Step 2: Gooey crack-like filling
The second component is a bit more laborious. However, what is Milk Bar crack pie if not for its infamous gooey, luscious filling? If you’re reading through the ingredient list, you’re possibly scratching your head at the addition of corn powder. It’s exactly what it sounds like: freeze dried corn that’s been pulverized into powder. And you can pick up your very own bottle at your local Milk Bar store or order online.
Side note: one of the perks of having my husband work in NYC is that any time I have a craving — Doughnut Plant? Daily Provisions? Murray’s Bagels? — or am in need of a special ingredient, I politely ask (read: guilt him) to make a special trip and bring home the goods.
Thanks, hubs, for your contribution to our anniversary dessert! You worked really hard!
Step 3: Pat yo’self on the back – you just made Milk Bar crack pie!
There is definitely a bit of skill required to pull this together, but Christina Tosi provides incredible detail in her instructions, along with tips and tricks, to make your crack pie endeavor a successful one. For real people, you can do this.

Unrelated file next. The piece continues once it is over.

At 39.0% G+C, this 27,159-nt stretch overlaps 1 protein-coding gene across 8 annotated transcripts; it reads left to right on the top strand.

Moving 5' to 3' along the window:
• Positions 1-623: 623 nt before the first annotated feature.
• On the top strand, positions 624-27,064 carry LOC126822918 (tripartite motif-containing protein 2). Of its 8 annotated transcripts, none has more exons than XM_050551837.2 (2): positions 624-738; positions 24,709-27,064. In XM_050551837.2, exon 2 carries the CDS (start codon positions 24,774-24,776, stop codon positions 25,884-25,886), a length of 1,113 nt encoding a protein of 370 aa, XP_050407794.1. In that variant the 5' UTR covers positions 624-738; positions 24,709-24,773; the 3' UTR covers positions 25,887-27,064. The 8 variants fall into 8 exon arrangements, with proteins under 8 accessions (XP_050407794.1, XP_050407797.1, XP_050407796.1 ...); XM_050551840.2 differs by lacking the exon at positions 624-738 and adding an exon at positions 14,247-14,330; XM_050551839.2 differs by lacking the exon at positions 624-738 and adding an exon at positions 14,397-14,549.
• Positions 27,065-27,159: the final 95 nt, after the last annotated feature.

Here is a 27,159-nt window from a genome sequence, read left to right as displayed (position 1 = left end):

As for the key to a long, happy relationship? I can only share what works for us: open communication, respect for one another, and a mutual admiration for good food that is so immense, so all encompassing, that we literally never run out of things to talk about (because, hello, we pretty much always talk about food).
If you’re going to make Milk Bar’s crack pie recipe, make sure you have someone extra special lined up to share it with. I’m so grateful I have my forever and always, food-loving partner in crime wrapped around my arms. Life would be so much less wonderful without you stealing food from off my plate.
Happy anniversary, my love.
*This post was sponsored by Modern Oats. Thank you for supporting Well Seasoned and the brands that allow me to keep producing content. All opinions are my own.
If you make this Milk Bar Crack Pie, please let me know by leaving a review below!
For other crowd pleasing desserts, check out the following recipes:Print
Christina Tosi’s infamous crack pie from Momofuku’s Milk Bar definitely lives up to the hype with it’s creamy, gooey filling and buttery oat cookie crust!
For the pies (makes 2 [10-inch] pies):
- 1 recipe oat cookie (recipe follows)
- 15 g (1 tbs tightly packed) light brown sugar